The Australian Government’s Deficit Numbskullery

How much will this deficit numbskullery by the Australian government cost investors? That’s the question we left off with in yesterday’s Markets and Money. Today we provide the answer: about 30%, give or take.

What’s happening in Australia to retirement savers is not much different from what just happened in Cyprus. In Cyprus, savers were forced to pay for the mistakes of bankers. Here, the savers will pay for the mistakes of the politicians. But before we soil you and ourselves with political talk, let’s turn to North Korea.

We may have to survive more blustering from North Korea. Seriously, what is going on there? The North Koreans have announced they’ll restart their nuclear reactor at Yongbyon. The plant there, capable of generating weapons-grade plutonium, was shut down in 2007 as part of deal where the country received economic aid in exchange for disarming.

Are the latest actions the sign of a regime on its deathbed, desperate to bluster its way to a deal which ensures its own continuation before it collapses? Are the Chinese using North Korea as a proxy to show that the US is both incapable and not interested in protecting its allies in the region? Or is Kim Jong-un just bat$%@! crazy like his father before him? Stay tuned.

Speaking of US imperial weakness, Ronald Reagan’s former budget director has set the internet alight with an article in the New York Times titled Sundown in America. David Stockman would know a thing or two about the danger of running budget deficits, having presided over a few of his own. But he pulls no punches in his latest blast at America’s feckless fiscal leaders:


‘Since the S.&P. 500 first reached its current level, in March 2000, the mad money printers at the Federal Reserve have expanded their balance sheet sixfold (to $3.2 trillion from $500 billion). Yet during that stretch, economic output has grown by an average of 1.7 per cent a year (the slowest since the Civil War); real business investment has crawled forward at only 0.8 per cent per year; and the payroll job count has crept up at a negligible 0.1 per cent annually. Real median family income growth has dropped 8 per cent, and the number of full-time middle class jobs, 6 per cent. The real net worth of the “bottom” 90 per cent has dropped by one-fourth. The number of food stamp and disability aid recipients has more than doubled, to 59 million, about one in five Americans.’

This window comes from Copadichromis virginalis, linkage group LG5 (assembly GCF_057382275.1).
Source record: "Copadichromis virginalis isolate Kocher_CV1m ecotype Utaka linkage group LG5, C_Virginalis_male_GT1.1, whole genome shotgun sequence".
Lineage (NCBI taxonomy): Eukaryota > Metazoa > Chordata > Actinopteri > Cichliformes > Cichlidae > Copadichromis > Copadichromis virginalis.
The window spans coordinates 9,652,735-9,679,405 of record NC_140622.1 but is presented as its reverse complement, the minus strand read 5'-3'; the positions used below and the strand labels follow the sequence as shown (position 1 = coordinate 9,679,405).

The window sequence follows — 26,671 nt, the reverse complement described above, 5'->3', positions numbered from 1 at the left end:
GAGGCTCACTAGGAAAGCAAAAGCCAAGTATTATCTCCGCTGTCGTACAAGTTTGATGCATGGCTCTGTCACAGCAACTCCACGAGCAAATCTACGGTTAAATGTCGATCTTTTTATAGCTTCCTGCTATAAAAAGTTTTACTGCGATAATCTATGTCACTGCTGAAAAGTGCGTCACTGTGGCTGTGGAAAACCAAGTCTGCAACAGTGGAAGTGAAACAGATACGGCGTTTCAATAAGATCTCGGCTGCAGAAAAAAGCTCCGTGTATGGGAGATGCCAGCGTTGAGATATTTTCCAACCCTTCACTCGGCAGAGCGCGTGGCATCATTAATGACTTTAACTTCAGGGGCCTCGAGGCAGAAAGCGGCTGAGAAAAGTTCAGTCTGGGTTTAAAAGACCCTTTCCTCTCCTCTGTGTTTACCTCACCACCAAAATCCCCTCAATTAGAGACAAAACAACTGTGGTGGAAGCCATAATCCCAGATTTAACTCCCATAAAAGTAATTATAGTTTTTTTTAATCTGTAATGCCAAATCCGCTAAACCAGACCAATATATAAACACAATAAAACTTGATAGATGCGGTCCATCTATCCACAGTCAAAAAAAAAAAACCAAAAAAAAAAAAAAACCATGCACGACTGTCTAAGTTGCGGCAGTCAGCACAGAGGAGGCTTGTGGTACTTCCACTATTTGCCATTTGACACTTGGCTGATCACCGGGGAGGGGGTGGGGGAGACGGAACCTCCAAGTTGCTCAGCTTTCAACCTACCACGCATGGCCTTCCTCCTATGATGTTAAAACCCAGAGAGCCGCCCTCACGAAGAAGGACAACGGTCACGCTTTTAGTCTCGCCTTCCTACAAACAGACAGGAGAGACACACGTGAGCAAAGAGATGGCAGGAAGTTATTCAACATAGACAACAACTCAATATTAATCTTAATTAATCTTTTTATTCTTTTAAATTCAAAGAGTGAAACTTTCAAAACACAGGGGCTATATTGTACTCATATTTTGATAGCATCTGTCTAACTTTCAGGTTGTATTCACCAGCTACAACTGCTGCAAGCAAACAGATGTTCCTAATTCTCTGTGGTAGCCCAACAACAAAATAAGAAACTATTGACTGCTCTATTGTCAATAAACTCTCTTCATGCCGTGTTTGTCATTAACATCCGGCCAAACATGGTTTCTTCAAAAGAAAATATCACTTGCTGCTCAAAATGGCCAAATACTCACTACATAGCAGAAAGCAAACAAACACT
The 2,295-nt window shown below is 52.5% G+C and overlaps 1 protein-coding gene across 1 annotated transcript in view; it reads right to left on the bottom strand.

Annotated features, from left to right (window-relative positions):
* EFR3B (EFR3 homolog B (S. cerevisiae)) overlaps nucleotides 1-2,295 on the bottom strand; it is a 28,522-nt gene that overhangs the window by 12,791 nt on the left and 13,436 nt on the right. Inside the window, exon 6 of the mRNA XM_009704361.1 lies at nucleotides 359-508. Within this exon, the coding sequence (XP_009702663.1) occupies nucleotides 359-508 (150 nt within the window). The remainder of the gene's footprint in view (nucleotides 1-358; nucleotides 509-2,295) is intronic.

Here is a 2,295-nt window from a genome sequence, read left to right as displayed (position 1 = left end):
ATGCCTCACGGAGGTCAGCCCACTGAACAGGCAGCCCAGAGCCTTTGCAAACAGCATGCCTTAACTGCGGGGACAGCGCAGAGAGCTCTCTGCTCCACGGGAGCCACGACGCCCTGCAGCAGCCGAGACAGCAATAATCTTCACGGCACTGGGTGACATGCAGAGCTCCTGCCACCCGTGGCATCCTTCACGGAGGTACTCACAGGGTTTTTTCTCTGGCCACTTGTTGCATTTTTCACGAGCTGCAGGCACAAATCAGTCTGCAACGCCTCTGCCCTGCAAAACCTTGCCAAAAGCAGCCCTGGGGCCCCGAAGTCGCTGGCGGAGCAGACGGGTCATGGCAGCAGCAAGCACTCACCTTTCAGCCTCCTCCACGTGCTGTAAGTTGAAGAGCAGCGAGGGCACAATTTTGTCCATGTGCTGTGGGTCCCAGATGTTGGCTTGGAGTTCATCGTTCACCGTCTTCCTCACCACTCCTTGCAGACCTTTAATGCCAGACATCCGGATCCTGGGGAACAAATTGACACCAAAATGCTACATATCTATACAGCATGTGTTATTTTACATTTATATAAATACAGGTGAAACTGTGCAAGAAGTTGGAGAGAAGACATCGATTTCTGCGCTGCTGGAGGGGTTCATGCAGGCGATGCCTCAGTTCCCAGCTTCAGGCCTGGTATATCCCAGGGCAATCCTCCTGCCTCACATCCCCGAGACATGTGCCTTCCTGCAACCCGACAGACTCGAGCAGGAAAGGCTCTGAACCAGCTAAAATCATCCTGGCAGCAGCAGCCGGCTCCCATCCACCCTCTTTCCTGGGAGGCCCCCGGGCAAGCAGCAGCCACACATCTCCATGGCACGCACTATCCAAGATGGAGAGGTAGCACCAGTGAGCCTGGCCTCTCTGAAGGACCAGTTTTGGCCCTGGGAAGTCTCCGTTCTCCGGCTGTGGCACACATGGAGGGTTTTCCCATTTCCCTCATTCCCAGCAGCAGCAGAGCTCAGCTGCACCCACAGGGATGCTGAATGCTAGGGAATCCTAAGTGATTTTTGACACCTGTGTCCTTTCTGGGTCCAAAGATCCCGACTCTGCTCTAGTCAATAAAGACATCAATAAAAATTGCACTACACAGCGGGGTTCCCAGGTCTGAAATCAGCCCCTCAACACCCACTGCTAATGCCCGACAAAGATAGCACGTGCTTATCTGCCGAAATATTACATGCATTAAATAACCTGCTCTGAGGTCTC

Stockman goes on to argue that the Fed has created another enormous bubble and that when this one bursts, there won’t be a bailout. Instead, the government will have to turn to other sources to pay for its deficits and spending. And where do you think it will turn? It will turn wherever the money is, whether it’s in pension funds or bank accounts.

Do you think what happened in Cyprus can’t happen in America and wouldn’t ever happen in Australia? The fundamental issues are the same: governments borrow and spend, taking ‘revenues’ for granted. When ‘revenues’ fall due to lower economic growth (which is not responsive to lower interest rates), the spending remains. You have a deficit.

Australia has a budget deficit now. One way the Australian government wants to reduce that deficit is to change the tax rules on what it calls high-income savers. This amounts to a ‘budget bailout’ by raiding the retirement accounts of self-funded retirees. That’s not much different than what happened in Cyprus, where lifetime savings were given a ‘haircut’ of 40% in the cause of ‘saving’ the financial system.

Here in the Australian economy, last year’s budget stipulated that if you earn over $300,000 and plan on funding your own retirement, your contributions to your own retirement will be taxed at 30% now instead of 15%. The Australian government is also considering taxing the earnings on your retirement savings at twice the current rate, from 15% to 30%.

All this is done in the name of ‘sustainability.’ But that word is a polite mask for theft. That is, for the Australian government to keep spending your money on the people and things it prefers, it must either take more of your money or cut spending. Guess what it’s going to do?

It will eliminate ‘concessions,’ or the amount of your own money it allows you to keep. Using the word ‘concessions’ to describe the tax rate on self-funded retirees is also a transparent attempt to turn the tables on savers. A ‘concession’ is something that someone gives to you. As such, it can be taken away. Using the word ‘concession’ implies both generosity to begin with and the moral authority to change the rules for ‘the greater good’.

What is wrong with this picture? Do the clowns in Canberra really think you can use words like ‘sustainability’ and ‘concessions’ and ‘fabulously wealthy’ to disguise simple greed and arrogance? This isn’t just class warfare. It’s war on common sense and economic liberty. But beware a sneak attack from an unexpected quarter! More on that tomorrow.

Regards,

Dan Denning
for Markets and Money

Regards,
Dan Denning
for Markets and Money

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From the Archives…

Why a PlayStation and Mining Technology Have More In Common Than You Think
29-03-13 – Sam Volkering

Who Cares About The Crisis in Europe?
28-03-13 – Nick Hubble

Trade the Market Like a Stoic Philosopher
27-03-13 – Murray Dawes

Why Watching Europe is Paramount
26-03-13 – Murray Dawes

Inflation: When You’re In the Government’s Sights
25-03-13 – Nick Hubble


Dan Denning examines the geopolitical and economic events that can affect your investments domestically. He raises the questions you need to answer, in order to survive financially in these turbulent times.


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